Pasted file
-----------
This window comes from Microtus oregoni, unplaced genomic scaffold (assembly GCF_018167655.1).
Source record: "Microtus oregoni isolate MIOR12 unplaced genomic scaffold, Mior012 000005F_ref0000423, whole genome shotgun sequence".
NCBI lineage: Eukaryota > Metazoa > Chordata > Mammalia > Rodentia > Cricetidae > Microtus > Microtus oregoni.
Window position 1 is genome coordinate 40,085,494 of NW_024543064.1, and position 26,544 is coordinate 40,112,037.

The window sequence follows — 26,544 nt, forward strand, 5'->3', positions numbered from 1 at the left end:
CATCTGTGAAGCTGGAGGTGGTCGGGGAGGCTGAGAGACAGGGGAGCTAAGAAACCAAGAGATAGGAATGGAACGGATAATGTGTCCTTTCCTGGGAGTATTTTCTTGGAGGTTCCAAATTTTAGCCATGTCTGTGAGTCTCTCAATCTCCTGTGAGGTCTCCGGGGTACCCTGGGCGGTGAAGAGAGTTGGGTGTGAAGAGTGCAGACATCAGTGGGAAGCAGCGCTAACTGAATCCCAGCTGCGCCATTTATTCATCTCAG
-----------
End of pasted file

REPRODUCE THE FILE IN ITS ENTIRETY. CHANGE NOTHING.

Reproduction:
This window comes from Microtus oregoni, unplaced genomic scaffold (assembly GCF_018167655.1).
Source record: "Microtus oregoni isolate MIOR12 unplaced genomic scaffold, Mior012 000005F_ref0000423, whole genome shotgun sequence".
NCBI lineage: Eukaryota > Metazoa > Chordata > Mammalia > Rodentia > Cricetidae > Microtus > Microtus oregoni.
Window position 1 is genome coordinate 40,085,494 of NW_024543064.1, and position 26,544 is coordinate 40,112,037.

The window sequence follows — 26,544 nt, forward strand, 5'->3', positions numbered from 1 at the left end:
CATCTGTGAAGCTGGAGGTGGTCGGGGAGGCTGAGAGACAGGGGAGCTAAGAAACCAAGAGATAGGAATGGAACGGATAATGTGTCCTTTCCTGGGAGTATTTTCTTGGAGGTTCCAAATTTTAGCCATGTCTGTGAGTCTCTCAATCTCCTGTGAGGTCTCCGGGGTACCCTGGGCGGTGAAGAGAGTTGGGTGTGAAGAGTGCAGACATCAGTGGGAAGCAGCGCTAACTGAATCCCAGCTGCGCCATTTATTCATCTCAG